Mint Christmas Meringues
I have TWO announcements before we get started with lots of meringue goodness:
- Bloggers Give Back!! I posted last week about a fun holiday team-up that I’m doing with Ashley. We’re raising money (and donating some of our own) to support a single mother and her baby for the holidays. The mother requested some clothing and toys for the child and asked that we just get her grocery gift cards. We’re excited to be able to give back even just a little. If you would be willing to donate a little money to help us help her, you can donate HERE. You can read my full post on Bloggers Give Back HERE.
- Yummly! I’ve joined the Yummly publisher network and have added the Yummly button to the bottom of my posts so that you can start saving my recipes in your Yummly recipe box. I set it all up over the past week so that I could start adding my recipes and was SO delighted to see that thousands of people had already been yumming my recipes. Thanks friends! If you’ve never used yummly, I highly recommend it. It’s kind of like Pinterest but ONLY FOOD.
Have I told you yet about what I will be doing on Christmas day this year?? I will be doing NOTHING. I won’t be leaving the house at all. I won’t be having anyone over (not that I don’t like my family and friends but I’m kind of a huge introvert).
The ONLY plan for the day is gift exchanging between me and Stephen AND cooking. I planned a somewhat ambitious dinner menu that includes a lot of things that I’ve never cooked before such as prime rib and creme brulee. I will no doubt report back on how that goes.
To back track just a little: the reason that we will be all on our lonesome on Christmas Day is because 1) My mom and brother are leaving on Christmas morning to go to Las Vegas just because they both really like Las Vegas. I was invited but decided that I would rather utilize that time to finally decorate my house a little and hang some stuff on the walls (and paint every single room). 2) Stephen’s parents left a couple days ago for England and will be spending Christmas with his mother’s side of the family in Cornwall 3) See note above about my extreme introvert-ness (is that a word?).
This is the first year in my whole life that I’ve had nothing to do on Christmas day. Growing up I always woke up at my moms house and then at some point during the day made the 1.5 hour treck to my dads house for christmas presents round dos. I also figure that this is the last year that we’ll have zero plans and no one to see on this day for at least another 28 years.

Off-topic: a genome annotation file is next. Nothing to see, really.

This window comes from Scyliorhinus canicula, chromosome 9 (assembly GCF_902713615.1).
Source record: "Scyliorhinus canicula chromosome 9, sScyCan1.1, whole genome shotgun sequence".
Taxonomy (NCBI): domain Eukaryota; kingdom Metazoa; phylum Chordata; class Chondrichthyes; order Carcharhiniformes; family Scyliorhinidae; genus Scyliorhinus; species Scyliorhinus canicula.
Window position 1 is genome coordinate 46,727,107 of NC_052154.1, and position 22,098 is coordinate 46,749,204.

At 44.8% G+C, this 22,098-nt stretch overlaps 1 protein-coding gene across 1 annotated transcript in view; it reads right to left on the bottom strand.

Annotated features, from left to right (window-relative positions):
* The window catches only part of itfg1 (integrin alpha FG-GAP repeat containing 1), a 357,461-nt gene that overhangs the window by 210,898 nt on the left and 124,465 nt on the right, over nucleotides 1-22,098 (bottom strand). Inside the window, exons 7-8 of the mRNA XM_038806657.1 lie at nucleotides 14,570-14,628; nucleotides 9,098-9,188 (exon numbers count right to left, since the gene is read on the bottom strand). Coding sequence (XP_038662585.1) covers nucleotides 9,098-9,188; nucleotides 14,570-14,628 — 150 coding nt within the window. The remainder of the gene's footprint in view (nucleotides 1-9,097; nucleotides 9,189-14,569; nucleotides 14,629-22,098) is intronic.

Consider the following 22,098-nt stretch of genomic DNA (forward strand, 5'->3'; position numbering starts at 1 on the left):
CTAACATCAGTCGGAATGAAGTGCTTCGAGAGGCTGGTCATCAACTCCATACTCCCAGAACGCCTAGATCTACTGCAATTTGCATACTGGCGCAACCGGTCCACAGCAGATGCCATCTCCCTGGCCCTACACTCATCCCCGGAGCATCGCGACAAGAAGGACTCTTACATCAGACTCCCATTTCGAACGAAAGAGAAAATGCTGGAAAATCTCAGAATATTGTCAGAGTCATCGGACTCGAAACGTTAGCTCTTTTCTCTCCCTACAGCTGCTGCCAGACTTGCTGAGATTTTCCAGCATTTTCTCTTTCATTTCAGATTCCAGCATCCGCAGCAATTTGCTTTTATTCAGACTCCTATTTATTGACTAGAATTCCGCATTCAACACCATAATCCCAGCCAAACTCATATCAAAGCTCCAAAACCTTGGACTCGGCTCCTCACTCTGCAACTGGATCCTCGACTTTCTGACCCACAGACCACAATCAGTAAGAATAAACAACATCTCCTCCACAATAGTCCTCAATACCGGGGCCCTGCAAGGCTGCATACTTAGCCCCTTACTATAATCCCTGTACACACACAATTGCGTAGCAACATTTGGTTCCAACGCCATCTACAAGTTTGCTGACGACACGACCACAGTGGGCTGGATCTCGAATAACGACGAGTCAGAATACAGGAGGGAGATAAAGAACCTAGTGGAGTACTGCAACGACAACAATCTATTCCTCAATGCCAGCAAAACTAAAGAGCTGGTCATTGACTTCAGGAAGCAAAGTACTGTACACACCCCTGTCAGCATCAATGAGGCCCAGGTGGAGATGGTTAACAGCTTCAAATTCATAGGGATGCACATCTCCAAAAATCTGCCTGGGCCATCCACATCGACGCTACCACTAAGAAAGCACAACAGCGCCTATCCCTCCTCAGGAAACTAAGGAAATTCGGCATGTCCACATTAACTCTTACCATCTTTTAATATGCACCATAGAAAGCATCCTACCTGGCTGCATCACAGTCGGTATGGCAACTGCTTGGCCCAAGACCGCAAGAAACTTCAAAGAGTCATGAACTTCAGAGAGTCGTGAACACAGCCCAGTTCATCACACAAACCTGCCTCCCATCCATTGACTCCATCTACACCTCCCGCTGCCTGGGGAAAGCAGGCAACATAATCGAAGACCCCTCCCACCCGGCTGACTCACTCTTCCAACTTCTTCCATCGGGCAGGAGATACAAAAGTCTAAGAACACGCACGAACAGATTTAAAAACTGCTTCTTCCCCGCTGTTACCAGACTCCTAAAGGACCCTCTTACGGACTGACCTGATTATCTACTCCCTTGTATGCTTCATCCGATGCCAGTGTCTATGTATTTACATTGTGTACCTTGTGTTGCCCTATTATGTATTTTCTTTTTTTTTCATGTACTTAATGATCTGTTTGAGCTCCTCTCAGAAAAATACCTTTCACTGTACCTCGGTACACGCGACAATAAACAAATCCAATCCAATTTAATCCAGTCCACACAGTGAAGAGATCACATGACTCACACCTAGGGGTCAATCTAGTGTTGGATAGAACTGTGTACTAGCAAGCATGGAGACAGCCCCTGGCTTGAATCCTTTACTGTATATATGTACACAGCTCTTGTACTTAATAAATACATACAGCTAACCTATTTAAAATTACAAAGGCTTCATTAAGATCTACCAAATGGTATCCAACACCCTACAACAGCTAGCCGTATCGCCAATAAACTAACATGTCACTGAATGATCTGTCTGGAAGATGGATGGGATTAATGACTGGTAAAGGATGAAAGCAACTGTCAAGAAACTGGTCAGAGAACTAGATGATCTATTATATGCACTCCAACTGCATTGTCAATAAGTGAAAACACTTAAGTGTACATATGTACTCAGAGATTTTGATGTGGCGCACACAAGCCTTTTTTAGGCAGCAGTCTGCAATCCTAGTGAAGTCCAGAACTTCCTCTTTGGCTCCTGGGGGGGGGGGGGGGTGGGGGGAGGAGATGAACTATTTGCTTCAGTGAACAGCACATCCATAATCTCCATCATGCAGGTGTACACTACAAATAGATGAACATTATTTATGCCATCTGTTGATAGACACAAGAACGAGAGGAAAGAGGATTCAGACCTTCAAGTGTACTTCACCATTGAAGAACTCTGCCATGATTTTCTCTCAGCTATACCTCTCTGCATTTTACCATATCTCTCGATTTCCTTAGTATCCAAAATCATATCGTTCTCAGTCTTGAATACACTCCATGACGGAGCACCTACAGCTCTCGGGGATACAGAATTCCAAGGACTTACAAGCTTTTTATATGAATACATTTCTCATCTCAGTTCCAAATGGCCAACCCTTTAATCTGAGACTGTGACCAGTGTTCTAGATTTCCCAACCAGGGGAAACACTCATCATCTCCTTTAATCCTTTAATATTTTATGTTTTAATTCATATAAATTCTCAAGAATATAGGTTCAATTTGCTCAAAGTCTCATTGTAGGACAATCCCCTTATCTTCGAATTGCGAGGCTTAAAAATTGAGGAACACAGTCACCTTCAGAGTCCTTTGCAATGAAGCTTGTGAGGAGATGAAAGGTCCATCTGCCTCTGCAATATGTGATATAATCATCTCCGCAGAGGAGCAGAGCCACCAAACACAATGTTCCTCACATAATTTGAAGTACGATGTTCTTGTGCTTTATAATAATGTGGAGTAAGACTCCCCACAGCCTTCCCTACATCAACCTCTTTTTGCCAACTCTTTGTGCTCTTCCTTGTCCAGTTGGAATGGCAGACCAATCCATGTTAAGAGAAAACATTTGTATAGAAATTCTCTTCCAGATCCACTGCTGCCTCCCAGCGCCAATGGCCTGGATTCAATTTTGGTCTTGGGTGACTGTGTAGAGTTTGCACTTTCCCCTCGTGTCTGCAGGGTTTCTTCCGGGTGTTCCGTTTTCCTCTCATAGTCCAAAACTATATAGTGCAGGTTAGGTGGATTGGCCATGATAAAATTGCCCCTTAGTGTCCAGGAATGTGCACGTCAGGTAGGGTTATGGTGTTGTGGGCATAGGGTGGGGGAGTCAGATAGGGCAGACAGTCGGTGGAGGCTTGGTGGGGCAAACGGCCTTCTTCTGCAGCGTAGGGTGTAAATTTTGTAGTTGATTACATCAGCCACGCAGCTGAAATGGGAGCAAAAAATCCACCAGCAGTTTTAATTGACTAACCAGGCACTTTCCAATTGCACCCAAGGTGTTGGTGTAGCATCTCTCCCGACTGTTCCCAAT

Okay AND, on to the Mint Christmas Meringues.
I’ve been perfecting my meringue recipe for quite some time now. I’ve burned them, under cooked them, not whipped them to the proper “hard-peak”-ness. I’m proud to say that I am now a meringue making expert(ish). I also have an endless supply of eggs so I never have an excuse not to make meringues. :)
We start by whisking the egg whites until they get nice and frothy.
At this point, the cream of tartar is whisked in. Not all meringue recipes call for it but I’ve found that it’s absolutely essential for perfect fluffy and well formed meringues.
This is beaten until soft peaks form. The peaks will stand up and yet are droopy. Something like this:
At this point, the sugar is beaten in. One tablespoon at a time until stiff peaks form. Even in a stand mixer this can take a while. Mine seem to take ~10 minutes.
This is what it looks like when the peaks are almost stiff….but not quite yet. There’s still a bit of a droop in the peak.
AND this is what nicely stiff peaks look like. NO droop at all:
Now, typically I would have beaten the food coloring around the same time that the sugar was mixed in but I didn’t just to show you the process with and without it.
So, let’s do that now…
The meringues are then piped onto a baking sheet. I did this 2 different ways to test it out. 1) I piped three dollops of the meringue, one on top of the other like building blocks and 2) I did a simple spiral motion starting at the base and getting smaller as I came up. I found that #2 works much better and results in prettier Christmas Tree like meringues.
They then bake for 80 minutes on a low heat. I found that mine were perfectly done at the point that they were JUST starting to brown on the bottom. Like, the tiniest bit of brownness.
Once done, the oven is turned off but the meringues are left in the oven with the door propped open until they’re completely cooled off.
And that’s it! Meringues don’t have to be scary (says me to my past self). It’s really just a matter of PATIENCE. You can do it! :)
Anddddd that’s all for today. I’ll be back tomorrow with (you guessed it) more holiday recipes.